Screenplay : David Elliot and Clay Ayers (story by Darcy Meyers and David Elliot)
MPAA Rating : R
Year of Release : 2000
Stars : James Spader (Jack Campbell), Keanu Reeves (Griffin), Marisa Tomei (Polly), Ernie Hudson (FBI Director), Robert Cicchini (Mitch), Chris Ellis (Hollis), Jenny McShane (Diana)
"The Watcher" is a serial killer thriller that, like "The Silence of the Lambs" (1991), is ultimately about the unusual relationship between a killer and an FBI agent. "The Watcher" attempts to further complicate the scenario by making the relationship into a triangle of sorts by inserting a third character who is close to the investigator and whose life will, therefore, be threatened at some point by the killer.
In this sense, "The Watcher" is primarily a film about relationships, something that is pointed out time and time again by many overtly explanatory speeches by the killer. The problem, however, is that none of these relationships are established in any meaningful sense. In what I take to be an attempt to generate suspense and interest by leaving out large sections of the narrative and revealing them little by little in jagged flashbacks, the movie makes a crucial error: It withholds too much information for too long. By the time the pieces start coming together in the third act, there is no hope of becoming emotionally involved in the characters.
The central relationship is between Jack Campbell (James Spader), a burnt-out FBI agent, and Griffin (Keanu Reeves), a serial killer who has followed Campbell from Los Angeles to Chicago. In a series of blurry, fragmented flashbacks that are interspersed throughout the movie, we get bits and pieces of how Campbell and Griffin are linked and why Griffin followed Campbell 2,000 miles to continue his serial killing practice of methodically tracking the moves of young women before hiding in their houses and strangling them with piano wire.
When Griffin resumes his grisly practice, the Chicago police get Campbell involved in the investigation even though he is an emotional basket case who is highly dependent on a plethora of prescription drugs, including migraine painkillers that he injects directly into his stomach. When Griffin gets bored with the authorities' inability to catch him, he begins sending Campbell a picture of his next victim one day prior to killing her. In other words, he teases the police with the chance to save his next victim before he gets to her.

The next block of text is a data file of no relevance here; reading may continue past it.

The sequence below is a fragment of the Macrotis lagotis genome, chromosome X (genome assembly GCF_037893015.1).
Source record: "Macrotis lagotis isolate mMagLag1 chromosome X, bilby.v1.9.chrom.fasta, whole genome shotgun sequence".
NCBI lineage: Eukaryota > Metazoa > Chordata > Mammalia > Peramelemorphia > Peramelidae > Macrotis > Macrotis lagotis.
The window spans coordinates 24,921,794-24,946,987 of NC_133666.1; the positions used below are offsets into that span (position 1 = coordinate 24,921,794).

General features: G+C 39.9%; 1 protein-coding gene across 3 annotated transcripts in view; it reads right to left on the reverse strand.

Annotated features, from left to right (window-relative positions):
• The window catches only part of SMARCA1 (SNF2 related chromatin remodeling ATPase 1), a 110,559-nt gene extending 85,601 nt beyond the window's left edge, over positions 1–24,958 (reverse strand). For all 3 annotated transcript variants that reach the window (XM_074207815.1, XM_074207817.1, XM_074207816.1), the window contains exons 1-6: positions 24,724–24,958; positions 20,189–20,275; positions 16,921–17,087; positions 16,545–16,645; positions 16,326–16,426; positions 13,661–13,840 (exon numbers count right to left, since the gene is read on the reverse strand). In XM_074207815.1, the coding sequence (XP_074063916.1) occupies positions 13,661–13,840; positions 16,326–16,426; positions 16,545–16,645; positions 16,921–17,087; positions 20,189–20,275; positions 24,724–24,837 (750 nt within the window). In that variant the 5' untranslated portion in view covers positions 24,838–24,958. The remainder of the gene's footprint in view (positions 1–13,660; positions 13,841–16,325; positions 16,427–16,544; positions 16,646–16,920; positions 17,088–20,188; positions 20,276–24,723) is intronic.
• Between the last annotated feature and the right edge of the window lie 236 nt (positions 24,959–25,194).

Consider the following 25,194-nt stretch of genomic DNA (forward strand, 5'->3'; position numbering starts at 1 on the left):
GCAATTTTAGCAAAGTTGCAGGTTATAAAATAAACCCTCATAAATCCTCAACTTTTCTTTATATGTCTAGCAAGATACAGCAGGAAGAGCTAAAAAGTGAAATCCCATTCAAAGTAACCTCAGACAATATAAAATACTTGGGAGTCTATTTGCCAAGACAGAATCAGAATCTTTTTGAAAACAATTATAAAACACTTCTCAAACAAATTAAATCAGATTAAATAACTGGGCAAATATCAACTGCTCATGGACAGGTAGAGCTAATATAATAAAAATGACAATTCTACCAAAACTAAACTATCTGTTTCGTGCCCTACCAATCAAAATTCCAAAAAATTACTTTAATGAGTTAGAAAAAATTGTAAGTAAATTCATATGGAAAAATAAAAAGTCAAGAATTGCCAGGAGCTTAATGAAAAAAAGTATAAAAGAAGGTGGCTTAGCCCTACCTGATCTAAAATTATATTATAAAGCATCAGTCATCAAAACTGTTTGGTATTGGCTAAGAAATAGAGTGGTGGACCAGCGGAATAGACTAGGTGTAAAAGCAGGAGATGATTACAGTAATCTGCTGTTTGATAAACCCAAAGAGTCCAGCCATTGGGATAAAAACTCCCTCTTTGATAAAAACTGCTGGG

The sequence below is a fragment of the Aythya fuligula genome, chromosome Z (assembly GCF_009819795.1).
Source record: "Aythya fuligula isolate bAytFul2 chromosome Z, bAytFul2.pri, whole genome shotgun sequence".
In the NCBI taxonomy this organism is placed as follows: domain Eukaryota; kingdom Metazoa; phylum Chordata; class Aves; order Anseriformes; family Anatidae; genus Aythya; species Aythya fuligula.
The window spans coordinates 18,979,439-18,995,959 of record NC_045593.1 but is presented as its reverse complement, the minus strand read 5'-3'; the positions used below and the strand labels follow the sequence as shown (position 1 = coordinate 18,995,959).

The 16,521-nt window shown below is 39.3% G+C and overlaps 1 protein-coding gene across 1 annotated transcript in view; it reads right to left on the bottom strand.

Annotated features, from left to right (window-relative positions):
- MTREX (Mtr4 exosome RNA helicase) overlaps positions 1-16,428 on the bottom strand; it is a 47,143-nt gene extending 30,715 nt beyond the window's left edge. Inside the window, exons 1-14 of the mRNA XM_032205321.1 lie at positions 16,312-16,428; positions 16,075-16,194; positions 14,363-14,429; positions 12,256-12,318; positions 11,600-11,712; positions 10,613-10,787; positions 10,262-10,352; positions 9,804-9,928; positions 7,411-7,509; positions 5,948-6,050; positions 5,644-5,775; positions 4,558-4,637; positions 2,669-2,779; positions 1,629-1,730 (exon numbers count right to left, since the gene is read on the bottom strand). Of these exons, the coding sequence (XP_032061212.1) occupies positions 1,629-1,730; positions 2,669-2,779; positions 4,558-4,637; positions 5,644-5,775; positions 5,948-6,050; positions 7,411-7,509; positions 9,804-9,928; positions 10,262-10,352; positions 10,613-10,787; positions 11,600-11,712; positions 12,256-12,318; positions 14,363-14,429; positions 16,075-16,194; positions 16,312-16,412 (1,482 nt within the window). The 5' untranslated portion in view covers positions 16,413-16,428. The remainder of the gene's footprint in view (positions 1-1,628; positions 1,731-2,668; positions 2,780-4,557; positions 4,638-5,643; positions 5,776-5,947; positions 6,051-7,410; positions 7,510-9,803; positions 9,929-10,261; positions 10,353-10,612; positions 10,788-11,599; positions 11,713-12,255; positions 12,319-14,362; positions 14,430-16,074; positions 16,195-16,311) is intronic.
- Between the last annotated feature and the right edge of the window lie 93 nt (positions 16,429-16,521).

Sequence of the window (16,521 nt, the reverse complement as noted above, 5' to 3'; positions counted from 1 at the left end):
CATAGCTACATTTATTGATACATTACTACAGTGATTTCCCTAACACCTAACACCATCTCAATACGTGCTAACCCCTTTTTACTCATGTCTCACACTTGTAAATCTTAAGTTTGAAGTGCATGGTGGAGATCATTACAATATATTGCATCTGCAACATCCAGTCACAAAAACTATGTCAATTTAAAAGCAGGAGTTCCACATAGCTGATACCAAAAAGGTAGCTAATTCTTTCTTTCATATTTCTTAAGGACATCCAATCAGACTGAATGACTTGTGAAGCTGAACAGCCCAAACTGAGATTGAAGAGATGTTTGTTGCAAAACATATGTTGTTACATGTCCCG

It is only in this middle section of the film that the story comes alive in any meaningful sense, as Campbell and the Chicago police search frantically to find the unnamed woman in the picture before she is killed. Each time they have a deadline of 24 hours, and the cruel irony is that, even with the mass communication technologies of television and radio at their disposal, it is still close to impossible to identify the doomed woman before the deadline expires.
The third member of the triangle relationship between Campbell and Griffin is Griffin's psychiatrist, Polly (Marisa Tomei). The few scenes in which Spader and Tomei interact are short and almost perfunctory; we get no sense of any emotional involvement outside that of a patient and his analyst. This essentially takes the wind out of the climax when Griffin kidnaps Polly and threatens her life; the relationship between Campbell and Polly is not strong enough to sustain any suspense outside of general jeopardy. In other words, we have no reason to assume that Campbell would be any more upset at Polly's life being threatened that any other woman in Chicago. Amazingly enough, the film generates more emotional involvement and suspense in Campbell's attempt to find and save two women he doesn't know than in his attempt to save Polly, a woman with whom he is supposed to have some kind of bond.
The unsatisfactory narrative is not aided much by the three central performers, all of whom appear to be dragging through the paces en route to better roles in better movies. Spader makes a generally bland hero, and Reeves is even blander as the serial killer. Both are saddled with awful dialogue, especially Reeves who is constantly having to explain his twisted spiritual bond to Campbell. Tomei's performance might have been better if her character had been more defined and if she had served more of a narrative function than simply becoming the damsel in distress at the end.
First-time director Joe Charbanic attempts to punch up the volume with an overload of flashy editing, distorted camera lenses, and a woefully misguided use of alternative rock songs. With the exception of the middle section of the film, the narrative is painfully inert and slow-moving, yet Charbanic still tries to treat it like a music video. Unfortunately, all the self-consciously hip style in the world isn't enough to compensate for an inert story that has no real destination.
©2000 James Kendrick